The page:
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Software alliance flexes muscle to fight pirates

One of the most lucrative squealing operations in America is run out of a comfortable suite of offices near Gucci Gulch, the K Street lobbying district in Washington. Disgruntled ex-employees with a bone to pick, laid-off workers seeking revenge, fallen-out former partners who know where the bodies are buried all are welcome here.

Everyone else, watch yourself.

The Business Software Alliance is a typical Washington trade group, one whose members include big software companies such as Microsoft. The BSA does all the things that most Washington lobby groups do, but also something every other group only dreams of: It can use policing powers to get its way.

The BSA has "power of attorney" to enforce the copyright claims of its members against companies using pirated software. If the BSA finds out your company is using more software than you have paid for, they can not only demand that you buy the programs, but also pay a penalty _ technically, a settlement fee that is negotiated _ as a reminder of the error of your ways.

The alternative is to face a civil suit for copyright infringement, something few would want to risk.

This is a well-oiled machine, with a "Report Piracy" button on its Web page and a toll-free number: 1-888-NOPIRACY. The BSA has engaged in hundreds of enforcement actions over the years, bringing in a total of $70-million, including $12-million last year alone.

The Recording Industry Association of America, which made headlines for its lawsuits against music downloaders, has nothing on these guys.

The companies caught in its net tend to be otherwise upstanding members of their local Chambers of Commerce, who for some reason or another aren't paying for all the programs they are using. "I'm going to receive an award for being civil engineer of the year tomorrow night," an Illinois engineer said recently in describing his company's run-in with the BSA over unlicensed copies of the AutoCad engineering program. "This is all very embarrassing."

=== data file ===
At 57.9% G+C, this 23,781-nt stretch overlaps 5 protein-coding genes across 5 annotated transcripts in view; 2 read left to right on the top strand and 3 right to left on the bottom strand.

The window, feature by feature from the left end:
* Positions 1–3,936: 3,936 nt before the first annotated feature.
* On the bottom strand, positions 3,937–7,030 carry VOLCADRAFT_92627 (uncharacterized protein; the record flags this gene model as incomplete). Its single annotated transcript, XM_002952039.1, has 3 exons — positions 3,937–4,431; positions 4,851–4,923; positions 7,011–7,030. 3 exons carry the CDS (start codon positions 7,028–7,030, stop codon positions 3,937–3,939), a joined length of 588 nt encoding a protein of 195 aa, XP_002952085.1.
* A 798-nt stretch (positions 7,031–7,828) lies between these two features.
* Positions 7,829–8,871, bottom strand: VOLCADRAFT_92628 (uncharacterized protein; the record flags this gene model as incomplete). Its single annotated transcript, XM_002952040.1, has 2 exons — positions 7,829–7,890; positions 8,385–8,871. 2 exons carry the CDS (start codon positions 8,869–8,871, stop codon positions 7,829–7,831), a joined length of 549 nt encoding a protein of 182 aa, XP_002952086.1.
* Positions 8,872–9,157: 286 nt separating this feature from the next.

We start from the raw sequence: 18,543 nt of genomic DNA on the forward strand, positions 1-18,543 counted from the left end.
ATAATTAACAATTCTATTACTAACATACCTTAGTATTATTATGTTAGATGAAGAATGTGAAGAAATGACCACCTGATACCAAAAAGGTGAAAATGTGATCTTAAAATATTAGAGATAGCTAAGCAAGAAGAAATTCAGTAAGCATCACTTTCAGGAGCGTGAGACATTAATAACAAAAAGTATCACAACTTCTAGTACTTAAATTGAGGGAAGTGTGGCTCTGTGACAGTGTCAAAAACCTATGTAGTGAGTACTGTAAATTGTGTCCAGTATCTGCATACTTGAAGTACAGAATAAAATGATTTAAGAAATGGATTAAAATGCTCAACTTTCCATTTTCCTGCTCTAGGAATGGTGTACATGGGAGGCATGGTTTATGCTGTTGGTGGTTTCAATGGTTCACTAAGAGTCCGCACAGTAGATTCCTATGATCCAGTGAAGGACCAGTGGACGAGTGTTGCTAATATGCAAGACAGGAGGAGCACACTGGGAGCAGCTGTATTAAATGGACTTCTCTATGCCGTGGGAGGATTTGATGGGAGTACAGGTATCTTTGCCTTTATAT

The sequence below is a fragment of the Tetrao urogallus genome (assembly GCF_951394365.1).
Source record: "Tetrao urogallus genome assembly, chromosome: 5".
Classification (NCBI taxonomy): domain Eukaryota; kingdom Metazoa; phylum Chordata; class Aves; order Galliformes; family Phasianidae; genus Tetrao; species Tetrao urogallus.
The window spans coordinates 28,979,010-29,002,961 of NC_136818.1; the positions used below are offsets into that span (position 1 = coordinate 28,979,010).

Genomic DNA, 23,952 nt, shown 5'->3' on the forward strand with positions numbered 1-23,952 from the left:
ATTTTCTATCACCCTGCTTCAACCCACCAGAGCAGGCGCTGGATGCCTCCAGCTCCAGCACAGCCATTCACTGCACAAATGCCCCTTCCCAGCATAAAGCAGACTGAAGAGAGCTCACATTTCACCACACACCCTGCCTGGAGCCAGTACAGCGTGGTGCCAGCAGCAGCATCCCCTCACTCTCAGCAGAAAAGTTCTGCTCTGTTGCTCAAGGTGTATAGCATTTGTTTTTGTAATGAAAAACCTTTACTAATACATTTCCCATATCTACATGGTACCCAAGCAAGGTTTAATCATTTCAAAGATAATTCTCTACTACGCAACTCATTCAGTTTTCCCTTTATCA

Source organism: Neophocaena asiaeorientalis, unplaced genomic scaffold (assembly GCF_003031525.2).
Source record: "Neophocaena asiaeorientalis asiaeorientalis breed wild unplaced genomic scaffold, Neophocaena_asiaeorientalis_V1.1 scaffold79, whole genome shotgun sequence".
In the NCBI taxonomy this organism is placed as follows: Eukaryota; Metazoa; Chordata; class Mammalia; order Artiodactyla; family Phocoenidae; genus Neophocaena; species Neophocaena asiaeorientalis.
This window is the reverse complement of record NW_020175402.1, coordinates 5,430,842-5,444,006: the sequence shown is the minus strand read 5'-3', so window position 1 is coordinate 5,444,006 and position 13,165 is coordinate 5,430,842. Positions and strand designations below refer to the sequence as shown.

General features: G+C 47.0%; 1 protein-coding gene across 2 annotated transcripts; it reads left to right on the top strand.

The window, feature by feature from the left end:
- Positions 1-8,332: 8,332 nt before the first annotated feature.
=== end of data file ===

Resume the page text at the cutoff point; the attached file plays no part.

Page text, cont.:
The engineer, who isn't being named here on the theory that he has suffered enough, including his $115,000 penalty, said a former computer manager at the company hadn't signed up for the required number of AutoCad licenses. Other BSA targets have similar tales. The stool pigeon is often a former employee.

The BSA itself doesn't view its targets as crooks out to save money by stealing software. "Many are reputable companies that obey the law, but which for some reason don't view software management as important," said Bob Kruger, who heads up the group's enforcement efforts.

The BSA gets thousands of tips a year and has three attorneys performing triage. If you are serious about ratting on someone, the BSA advises, please leave complete, detailed information. "You can't just say, "Check out so and so' and then hang up," Kruger said. "We aren't going to do anything with that."

The companies that get busted tend to be medium-size regional businesses with a few hundred employees. Occasionally, though, big names get caught in the net, such as Russell Stover Candies of Kansas City, Mo., back in 1996. It paid a penalty of about $48,000. "We were not keeping the kind of inventory records we should have been," said Richard Masinton, chief financial officer. "We appreciated their bringing it to our attention. Now it's a priority."

In addition to penalties that can run into six figures, companies sometimes also endure the added indignity of being quoted in a BSA press release that announces the action, lamenting how sorry they are and saying how much they respect intellectual property. It's a bit like victims of Communist re-education camps being paraded out to renounce their counterrevolutionary crimes.

Some industry analysts say the real economic problem with software isn't that companies are buying too little of it, but rather too much; that big corporations, especially, tend to buy more licenses than they need. That's no excuse for using software without paying for it, of course, but it helps put the issue into perspective.

Kruger says the money he collects goes to the BSA's antipiracy program, and while the figures may seem Gatesian in their size, they are in fact "a drop in the bucket" compared with the billions of dollars he says are lost to piracy.

Well, maybe. I have a running argument with the industry over whether it really suffers from piracy as much as it complains it does. I've also taken a run at them for using inflated estimates of piracy losses to persuade Congress to makes noncommercial software piracy a crime punishable by jail time.

There are folks in prison now for doing with software essentially the same thing that millions of people did with music on Napster. Both industries are using criminal courts to enforce what should be left as a civil matter.

But that criticism doesn't apply here, since it's an entirely civil remedy that the BSA is seeking.

More to the point, in this particular instance, the BSA doesn't really care what you think about it. The more you hate and fear it, the happier it'll be.

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